- Warhol’s Time Capsule 51
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Andy Warhol’s Time Capsules (TCs) (figure 1) are a vast creative project of 610 containers, each holding an average of several hundred objects, which were assembled by the artist to document his life and times simply by saving things that interested him.1 Indeed, they surely must be the most pure expression of his definition of pop art as “liking things.”2 One of the TCs was opened and discussed at a meeting of the tripartite founders of the Warhol Museum, held in New York in October 1992, during which Warhol’s longtime business manager Fred Hughes clearly stated, “He [Warhol] thought of them as sculpture.”3 This characterization has been variously confirmed and rejected by other former Warhol assistants. Although they are held in our Archives collection, the Warhol Museum considers them to be a work of art, with conceptual connections to works that Warhol was very familiar with: the 1960s’ Poubelles of his contemporary Arman and the boxed notes of Marcel Duchamp (The Green Box of 1934 and A l’Infinitif of 1967). More recently, works by younger artists share a similar idea, notably Song Dong’s Waste Not (2005).4
Warhol began this obsessive work in 1974 in preparation for moving his studio one block north in Lower Manhattan from 33 Union Square West to 860 Broadway, but many of the bits and pieces in the boxes and filing cabinets (and in one large trunk holding more than three thousand items) date to earlier decades in his life.5 For example, one TC treasure that was vitally important to Warhol is his autographed photograph of Shirley Temple, which he received in the mail at his childhood Pittsburgh home in 1941, when both the sender and recipient were about twelve years of age.6
With only fifty-four items, seemingly a lightweight in the TC series, TC 51 cuts a wide swath—from Warhol’s college days to many stages in his commercial art career and through his pop-art years. It even reaches back beyond Warhol’s time to include objects from the middle and late [End Page 687] nineteenth century. While Warhol is most commonly identified in his role as a painter, only one publication title among those discussed here relates immediately to that identity (ARTnews 52, no. 2 , TC51.10).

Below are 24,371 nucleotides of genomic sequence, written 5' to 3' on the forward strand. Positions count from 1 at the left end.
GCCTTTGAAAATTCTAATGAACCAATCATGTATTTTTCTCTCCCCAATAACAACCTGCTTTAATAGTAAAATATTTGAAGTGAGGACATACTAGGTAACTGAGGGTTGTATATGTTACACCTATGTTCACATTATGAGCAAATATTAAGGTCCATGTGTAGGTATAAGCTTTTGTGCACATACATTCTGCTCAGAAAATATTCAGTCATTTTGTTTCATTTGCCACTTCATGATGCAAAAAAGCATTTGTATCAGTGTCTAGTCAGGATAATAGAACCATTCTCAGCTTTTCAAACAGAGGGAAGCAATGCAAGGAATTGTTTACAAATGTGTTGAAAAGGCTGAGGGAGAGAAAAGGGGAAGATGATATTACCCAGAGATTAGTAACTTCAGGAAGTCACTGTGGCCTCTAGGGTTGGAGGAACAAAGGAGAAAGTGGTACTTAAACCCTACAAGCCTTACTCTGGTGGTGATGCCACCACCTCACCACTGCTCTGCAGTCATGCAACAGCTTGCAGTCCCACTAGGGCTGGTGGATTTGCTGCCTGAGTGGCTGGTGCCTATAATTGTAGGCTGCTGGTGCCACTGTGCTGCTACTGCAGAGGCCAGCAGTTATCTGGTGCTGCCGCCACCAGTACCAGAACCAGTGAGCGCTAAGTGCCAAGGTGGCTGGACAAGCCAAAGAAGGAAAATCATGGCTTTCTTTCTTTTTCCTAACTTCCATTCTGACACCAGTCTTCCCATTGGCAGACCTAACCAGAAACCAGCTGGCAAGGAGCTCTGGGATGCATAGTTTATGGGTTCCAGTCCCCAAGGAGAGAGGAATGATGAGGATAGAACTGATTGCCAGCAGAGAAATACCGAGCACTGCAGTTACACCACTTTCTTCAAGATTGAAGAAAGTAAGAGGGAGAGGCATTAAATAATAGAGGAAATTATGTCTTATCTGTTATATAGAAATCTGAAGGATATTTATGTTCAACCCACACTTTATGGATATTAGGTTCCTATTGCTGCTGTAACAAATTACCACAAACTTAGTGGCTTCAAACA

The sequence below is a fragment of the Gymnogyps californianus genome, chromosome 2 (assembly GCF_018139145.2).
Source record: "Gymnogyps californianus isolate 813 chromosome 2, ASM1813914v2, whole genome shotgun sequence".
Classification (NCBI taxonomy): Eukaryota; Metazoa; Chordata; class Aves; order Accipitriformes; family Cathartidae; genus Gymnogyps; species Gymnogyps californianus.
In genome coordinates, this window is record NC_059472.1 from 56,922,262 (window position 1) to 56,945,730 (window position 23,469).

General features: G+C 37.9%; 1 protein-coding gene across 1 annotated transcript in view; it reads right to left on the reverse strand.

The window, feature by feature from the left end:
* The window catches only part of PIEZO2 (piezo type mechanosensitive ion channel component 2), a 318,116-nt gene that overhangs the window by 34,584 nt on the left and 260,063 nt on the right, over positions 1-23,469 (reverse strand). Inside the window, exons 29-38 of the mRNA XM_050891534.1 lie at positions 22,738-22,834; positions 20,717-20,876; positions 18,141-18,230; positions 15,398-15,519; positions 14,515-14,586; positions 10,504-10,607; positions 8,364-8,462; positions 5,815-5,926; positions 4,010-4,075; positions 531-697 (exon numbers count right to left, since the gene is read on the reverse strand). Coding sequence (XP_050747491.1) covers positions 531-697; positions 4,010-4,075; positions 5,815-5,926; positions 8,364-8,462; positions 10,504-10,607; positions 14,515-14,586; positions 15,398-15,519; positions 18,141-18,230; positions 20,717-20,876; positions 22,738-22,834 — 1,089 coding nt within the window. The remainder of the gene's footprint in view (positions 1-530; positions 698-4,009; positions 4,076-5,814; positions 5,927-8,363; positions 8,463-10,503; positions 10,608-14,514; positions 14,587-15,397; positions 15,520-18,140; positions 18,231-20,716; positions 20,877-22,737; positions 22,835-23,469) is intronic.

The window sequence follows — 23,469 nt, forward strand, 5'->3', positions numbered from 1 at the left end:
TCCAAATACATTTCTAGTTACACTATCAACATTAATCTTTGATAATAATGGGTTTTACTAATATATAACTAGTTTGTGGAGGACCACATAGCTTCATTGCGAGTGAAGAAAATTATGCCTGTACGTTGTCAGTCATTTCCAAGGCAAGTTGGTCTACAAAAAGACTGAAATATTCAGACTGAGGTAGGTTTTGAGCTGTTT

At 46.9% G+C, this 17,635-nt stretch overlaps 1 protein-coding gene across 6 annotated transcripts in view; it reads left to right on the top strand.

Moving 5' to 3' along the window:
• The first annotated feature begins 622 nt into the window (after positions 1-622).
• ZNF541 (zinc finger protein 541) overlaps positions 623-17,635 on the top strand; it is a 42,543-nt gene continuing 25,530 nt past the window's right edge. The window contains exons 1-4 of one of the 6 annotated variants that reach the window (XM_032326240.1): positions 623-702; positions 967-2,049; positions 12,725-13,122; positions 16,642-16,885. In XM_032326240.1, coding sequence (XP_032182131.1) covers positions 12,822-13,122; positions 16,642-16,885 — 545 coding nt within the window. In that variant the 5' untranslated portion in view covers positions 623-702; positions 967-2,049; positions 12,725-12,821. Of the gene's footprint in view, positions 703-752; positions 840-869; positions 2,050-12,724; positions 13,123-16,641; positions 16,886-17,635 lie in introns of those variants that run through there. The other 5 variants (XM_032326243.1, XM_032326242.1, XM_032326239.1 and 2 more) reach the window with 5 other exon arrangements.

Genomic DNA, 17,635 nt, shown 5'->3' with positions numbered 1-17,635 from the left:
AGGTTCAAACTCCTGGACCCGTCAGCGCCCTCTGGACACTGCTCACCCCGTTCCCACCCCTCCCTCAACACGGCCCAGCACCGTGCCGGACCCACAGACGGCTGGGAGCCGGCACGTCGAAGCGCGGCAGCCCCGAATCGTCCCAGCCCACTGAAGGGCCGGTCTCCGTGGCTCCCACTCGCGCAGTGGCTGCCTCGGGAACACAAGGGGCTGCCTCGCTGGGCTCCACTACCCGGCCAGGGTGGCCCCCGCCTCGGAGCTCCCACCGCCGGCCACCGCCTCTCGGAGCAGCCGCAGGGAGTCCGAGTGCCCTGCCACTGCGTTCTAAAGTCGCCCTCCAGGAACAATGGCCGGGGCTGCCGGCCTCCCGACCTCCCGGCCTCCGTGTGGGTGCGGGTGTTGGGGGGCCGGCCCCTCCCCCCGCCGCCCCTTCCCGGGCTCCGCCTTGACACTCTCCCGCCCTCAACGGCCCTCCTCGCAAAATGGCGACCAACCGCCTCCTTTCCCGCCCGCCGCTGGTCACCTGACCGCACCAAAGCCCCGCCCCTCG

TC 51 includes a few bits of evidence related to Warhol’s years as an art student, at the end of the first twenty years of his life, before he left his family in Pittsburgh for a new life in New York City.
During his college education at Carnegie Tech (1945–49),7 Warhol was required to take an English course called “Thought and Expression” taught by novelist Gladys Schmitt, founder of the school’s program in creative writing.8 The story of how Andy failed to earn a passing grade in the class (even with the extraordinary assistance of two female classmates) has been described in both Victor Bockris’s biography9 and in an essay by Warhol’s classmate, art historian Bennard Perlman.10 A signed copy of Schmitt’s third published book, Alexandra (New York: Dial Press, 1947, TC51.49), is in this TC. Oddly, her handwritten signature on the book’s first page is positioned almost exactly where her signature is embossed on the cover’s water-stained brown boards, creating a curious repetition of the autographic image as the book is opened.11
As it bears the same year of publication as Schmitt’s novel, another book in this TC is probably related to Warhol’s introduction to literature. The copy of a popular Simon & Schuster collection of short stories does not seem to have any significant markings among its 800+ pages, but there is a dab of white paint on its dark red cover (A Treasury of Short Stories; Favorites of the Past Hundred...